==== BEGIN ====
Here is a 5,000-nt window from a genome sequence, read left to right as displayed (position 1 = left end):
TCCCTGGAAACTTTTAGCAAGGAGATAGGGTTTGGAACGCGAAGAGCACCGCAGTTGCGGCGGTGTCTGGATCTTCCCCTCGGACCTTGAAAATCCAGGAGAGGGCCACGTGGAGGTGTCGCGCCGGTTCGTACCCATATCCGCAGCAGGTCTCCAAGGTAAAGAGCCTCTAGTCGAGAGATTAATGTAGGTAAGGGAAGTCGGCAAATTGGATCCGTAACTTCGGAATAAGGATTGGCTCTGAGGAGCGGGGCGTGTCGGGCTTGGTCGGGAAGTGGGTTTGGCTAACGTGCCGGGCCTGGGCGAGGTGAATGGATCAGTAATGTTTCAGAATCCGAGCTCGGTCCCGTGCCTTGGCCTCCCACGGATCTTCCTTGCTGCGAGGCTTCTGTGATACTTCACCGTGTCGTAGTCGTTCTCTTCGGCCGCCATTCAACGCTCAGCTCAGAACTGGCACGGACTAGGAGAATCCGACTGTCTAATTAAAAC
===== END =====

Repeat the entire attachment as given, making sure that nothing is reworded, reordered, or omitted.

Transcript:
Here is a 5,000-nt window from a genome sequence, read left to right as displayed (position 1 = left end):
TCCCTGGAAACTTTTAGCAAGGAGATAGGGTTTGGAACGCGAAGAGCACCGCAGTTGCGGCGGTGTCTGGATCTTCCCCTCGGACCTTGAAAATCCAGGAGAGGGCCACGTGGAGGTGTCGCGCCGGTTCGTACCCATATCCGCAGCAGGTCTCCAAGGTAAAGAGCCTCTAGTCGAGAGATTAATGTAGGTAAGGGAAGTCGGCAAATTGGATCCGTAACTTCGGAATAAGGATTGGCTCTGAGGAGCGGGGCGTGTCGGGCTTGGTCGGGAAGTGGGTTTGGCTAACGTGCCGGGCCTGGGCGAGGTGAATGGATCAGTAATGTTTCAGAATCCGAGCTCGGTCCCGTGCCTTGGCCTCCCACGGATCTTCCTTGCTGCGAGGCTTCTGTGATACTTCACCGTGTCGTAGTCGTTCTCTTCGGCCGCCATTCAACGCTCAGCTCAGAACTGGCACGGACTAGGAGAATCCGACTGTCTAATTAAAAC